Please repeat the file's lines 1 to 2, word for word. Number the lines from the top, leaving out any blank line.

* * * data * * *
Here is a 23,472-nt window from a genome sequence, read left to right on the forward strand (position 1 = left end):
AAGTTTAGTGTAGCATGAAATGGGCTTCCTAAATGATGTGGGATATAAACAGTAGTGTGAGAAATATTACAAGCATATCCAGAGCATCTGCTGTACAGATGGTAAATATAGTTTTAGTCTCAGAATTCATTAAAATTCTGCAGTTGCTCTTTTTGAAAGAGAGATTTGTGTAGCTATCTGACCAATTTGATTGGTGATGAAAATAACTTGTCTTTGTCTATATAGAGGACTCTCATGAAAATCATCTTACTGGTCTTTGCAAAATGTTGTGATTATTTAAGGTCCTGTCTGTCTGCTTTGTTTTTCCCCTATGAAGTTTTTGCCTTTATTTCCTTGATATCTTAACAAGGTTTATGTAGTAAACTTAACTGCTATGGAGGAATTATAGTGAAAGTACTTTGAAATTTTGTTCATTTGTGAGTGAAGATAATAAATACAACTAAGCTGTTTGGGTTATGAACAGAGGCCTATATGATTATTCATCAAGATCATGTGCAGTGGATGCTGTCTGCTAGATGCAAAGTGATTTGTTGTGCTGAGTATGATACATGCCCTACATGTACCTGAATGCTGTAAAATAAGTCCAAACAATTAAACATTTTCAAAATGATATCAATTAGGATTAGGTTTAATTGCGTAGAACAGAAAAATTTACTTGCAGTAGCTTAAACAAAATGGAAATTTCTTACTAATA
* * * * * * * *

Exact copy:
Here is a 23,472-nt window from a genome sequence, read left to right on the forward strand (position 1 = left end):
AAGTTTAGTGTAGCATGAAATGGGCTTCCTAAATGATGTGGGATATAAACAGTAGTGTGAGAAATATTACAAGCATATCCAGAGCATCTGCTGTACAGATGGTAAATATAGTTTTAGTCTCAGAATTCATTAAAATTCTGCAGTTGCTCTTTTTGAAAGAGAGATTTGTGTAGCTATCTGACCAATTTGATTGGTGATGAAAATAACTTGTCTTTGTCTATATAGAGGACTCTCATGAAAATCATCTTACTGGTCTTTGCAAAATGTTGTGATTATTTAAGGTCCTGTCTGTCTGCTTTGTTTTTCCCCTATGAAGTTTTTGCCTTTATTTCCTTGATATCTTAACAAGGTTTATGTAGTAAACTTAACTGCTATGGAGGAATTATAGTGAAAGTACTTTGAAATTTTGTTCATTTGTGAGTGAAGATAATAAATACAACTAAGCTGTTTGGGTTATGAACAGAGGCCTATATGATTATTCATCAAGATCATGTGCAGTGGATGCTGTCTGCTAGATGCAAAGTGATTTGTTGTGCTGAGTATGATACATGCCCTACATGTACCTGAATGCTGTAAAATAAGTCCAAACAATTAAACATTTTCAAAATGATATCAATTAGGATTAGGTTTAATTGCGTAGAACAGAAAAATTTACTTGCAGTAGCTTAAACAAAATGGAAATTTCTTACTAATA